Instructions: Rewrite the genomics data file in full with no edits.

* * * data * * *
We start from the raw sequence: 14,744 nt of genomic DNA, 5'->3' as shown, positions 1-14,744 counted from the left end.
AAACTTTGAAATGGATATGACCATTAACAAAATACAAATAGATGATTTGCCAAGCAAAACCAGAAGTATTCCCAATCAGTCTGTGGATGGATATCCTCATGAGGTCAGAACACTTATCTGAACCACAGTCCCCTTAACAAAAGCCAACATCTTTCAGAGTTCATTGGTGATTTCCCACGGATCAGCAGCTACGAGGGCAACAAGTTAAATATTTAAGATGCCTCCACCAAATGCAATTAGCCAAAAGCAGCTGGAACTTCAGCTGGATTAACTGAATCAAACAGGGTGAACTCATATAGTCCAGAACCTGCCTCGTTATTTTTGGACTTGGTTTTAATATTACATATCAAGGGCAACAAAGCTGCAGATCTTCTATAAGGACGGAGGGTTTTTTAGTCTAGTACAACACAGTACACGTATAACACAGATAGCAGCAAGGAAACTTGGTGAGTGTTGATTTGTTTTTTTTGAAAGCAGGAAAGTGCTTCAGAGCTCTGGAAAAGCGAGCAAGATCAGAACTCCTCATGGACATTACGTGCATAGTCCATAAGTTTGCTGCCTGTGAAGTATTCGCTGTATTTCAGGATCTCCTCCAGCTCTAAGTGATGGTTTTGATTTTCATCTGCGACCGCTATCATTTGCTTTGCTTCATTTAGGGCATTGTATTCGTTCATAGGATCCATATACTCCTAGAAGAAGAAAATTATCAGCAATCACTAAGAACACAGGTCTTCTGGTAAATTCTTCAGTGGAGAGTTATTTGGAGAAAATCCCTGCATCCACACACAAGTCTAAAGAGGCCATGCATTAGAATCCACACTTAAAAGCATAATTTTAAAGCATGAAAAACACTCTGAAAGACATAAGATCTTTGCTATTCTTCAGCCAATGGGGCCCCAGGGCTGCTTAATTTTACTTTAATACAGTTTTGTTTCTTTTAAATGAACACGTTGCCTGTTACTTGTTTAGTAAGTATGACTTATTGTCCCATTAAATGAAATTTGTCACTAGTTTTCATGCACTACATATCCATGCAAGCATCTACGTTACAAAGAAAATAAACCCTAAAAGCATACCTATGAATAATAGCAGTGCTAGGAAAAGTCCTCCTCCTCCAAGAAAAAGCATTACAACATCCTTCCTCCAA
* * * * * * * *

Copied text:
We start from the raw sequence: 14,744 nt of genomic DNA, 5'->3' as shown, positions 1-14,744 counted from the left end.
AAACTTTGAAATGGATATGACCATTAACAAAATACAAATAGATGATTTGCCAAGCAAAACCAGAAGTATTCCCAATCAGTCTGTGGATGGATATCCTCATGAGGTCAGAACACTTATCTGAACCACAGTCCCCTTAACAAAAGCCAACATCTTTCAGAGTTCATTGGTGATTTCCCACGGATCAGCAGCTACGAGGGCAACAAGTTAAATATTTAAGATGCCTCCACCAAATGCAATTAGCCAAAAGCAGCTGGAACTTCAGCTGGATTAACTGAATCAAACAGGGTGAACTCATATAGTCCAGAACCTGCCTCGTTATTTTTGGACTTGGTTTTAATATTACATATCAAGGGCAACAAAGCTGCAGATCTTCTATAAGGACGGAGGGTTTTTTAGTCTAGTACAACACAGTACACGTATAACACAGATAGCAGCAAGGAAACTTGGTGAGTGTTGATTTGTTTTTTTTGAAAGCAGGAAAGTGCTTCAGAGCTCTGGAAAAGCGAGCAAGATCAGAACTCCTCATGGACATTACGTGCATAGTCCATAAGTTTGCTGCCTGTGAAGTATTCGCTGTATTTCAGGATCTCCTCCAGCTCTAAGTGATGGTTTTGATTTTCATCTGCGACCGCTATCATTTGCTTTGCTTCATTTAGGGCATTGTATTCGTTCATAGGATCCATATACTCCTAGAAGAAGAAAATTATCAGCAATCACTAAGAACACAGGTCTTCTGGTAAATTCTTCAGTGGAGAGTTATTTGGAGAAAATCCCTGCATCCACACACAAGTCTAAAGAGGCCATGCATTAGAATCCACACTTAAAAGCATAATTTTAAAGCATGAAAAACACTCTGAAAGACATAAGATCTTTGCTATTCTTCAGCCAATGGGGCCCCAGGGCTGCTTAATTTTACTTTAATACAGTTTTGTTTCTTTTAAATGAACACGTTGCCTGTTACTTGTTTAGTAAGTATGACTTATTGTCCCATTAAATGAAATTTGTCACTAGTTTTCATGCACTACATATCCATGCAAGCATCTACGTTACAAAGAAAATAAACCCTAAAAGCATACCTATGAATAATAGCAGTGCTAGGAAAAGTCCTCCTCCTCCAAGAAAAAGCATTACAACATCCTTCCTCCAA